Macrocosm and microcosm

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Robert Fludd's illustration of man as the microcosm within the universal macrocosm. Fludd states that "Man is a whole world of its own, called microcosm for it displays a miniature pattern of all the parts of the universe. Thus the head is related to the Empyreal, the chest to the ethereal heaven and the belly to the elementary substance."[1]
Macrocosm and Microcosm from Tobias Schutz 'Harmonia macrocosmi cum microcosmi' (1654)
By looking down, I see up. Part of a pair of illustrations in Tycho Brahe's ASStronomiæ instauratæ Mechanica depicting his understanding of the connection between macrocosm and microcosm.[citation needed]
By looking up, I see down.

Macrocosm and microcosm refers to a vision of cosmos where the part (microcosm) reflects the whole (macrocosm) and vice versa. It is a feature "present in all esoteric schools of thinking", according to scholar Pierre A. Riffard.[2] It is closely associated with Hermeticism and underlies practices such as astrology, alchemy and sacred geometry with its premise of "As Above, So Below".[3]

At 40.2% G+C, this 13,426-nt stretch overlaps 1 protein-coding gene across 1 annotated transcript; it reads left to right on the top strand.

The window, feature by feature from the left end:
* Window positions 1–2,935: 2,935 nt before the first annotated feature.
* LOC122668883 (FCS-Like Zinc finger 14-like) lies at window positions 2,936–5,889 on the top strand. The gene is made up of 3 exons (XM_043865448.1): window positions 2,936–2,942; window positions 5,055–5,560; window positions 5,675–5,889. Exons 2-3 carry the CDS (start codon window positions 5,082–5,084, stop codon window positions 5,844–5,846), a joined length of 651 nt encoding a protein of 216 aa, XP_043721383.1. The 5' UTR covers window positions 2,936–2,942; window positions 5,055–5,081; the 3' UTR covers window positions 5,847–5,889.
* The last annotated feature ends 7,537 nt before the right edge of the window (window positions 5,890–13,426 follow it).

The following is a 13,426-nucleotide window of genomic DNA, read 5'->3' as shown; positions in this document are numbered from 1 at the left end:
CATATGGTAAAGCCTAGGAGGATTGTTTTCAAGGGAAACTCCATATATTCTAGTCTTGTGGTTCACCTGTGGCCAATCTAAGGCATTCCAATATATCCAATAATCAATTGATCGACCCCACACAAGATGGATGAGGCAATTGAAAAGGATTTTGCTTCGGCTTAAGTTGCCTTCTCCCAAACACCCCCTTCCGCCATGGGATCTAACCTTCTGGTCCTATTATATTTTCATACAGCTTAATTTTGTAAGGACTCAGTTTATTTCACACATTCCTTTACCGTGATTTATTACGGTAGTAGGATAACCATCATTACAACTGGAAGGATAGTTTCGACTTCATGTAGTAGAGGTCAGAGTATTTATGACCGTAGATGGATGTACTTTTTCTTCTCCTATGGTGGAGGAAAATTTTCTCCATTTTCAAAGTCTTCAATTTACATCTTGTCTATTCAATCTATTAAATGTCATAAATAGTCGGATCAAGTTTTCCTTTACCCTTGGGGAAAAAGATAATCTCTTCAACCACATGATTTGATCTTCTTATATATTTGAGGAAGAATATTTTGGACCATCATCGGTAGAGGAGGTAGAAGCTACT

Today, the concept of microcosm has been dominated by sociology to mean a small group of individuals whose behavior is typical of a larger social body encompassing it. A microcosm can be seen as a special kind of epitome. Conversely, a macrocosm is a social body made of smaller compounds. In physics, scale invariance describes the same phenomenon, although the universe as a whole is not physically scale invariant according to the modern understanding. However, scale invariance does appear in some physical systems, such as electrical breakdown.

See also

References

  1. ^ Robert Fludd in Utriusque Cosmic Historia, II; quoted by Pierre A. Riffard in Dictionnaire de l’ésotérisme, Paris: Payot, 1983, 34.
  2. ^ Pierre A. Riffard, Dictionnaire de l’ésotérisme, Paris: Payot, 1983, 34.
  3. ^ Antoine Faivre, Access to Western esotericism, State University of New York Press, 1994, 10-11.
  1. Republic, Plato, trans. By B. Jowett M.A., Vintage Books, NY. § 435, pg 151

Bibliography

  • Theories of Macrocosms and Microcosms in the History of Philosophy, G. P. Conger, NY, 1922, which includes a survey of critical discussions up to 1922.

External links

  • Cosmos - an Illustrated Dimensional Journey from microcosmos to macrocosmos - from Digital Nature Agency
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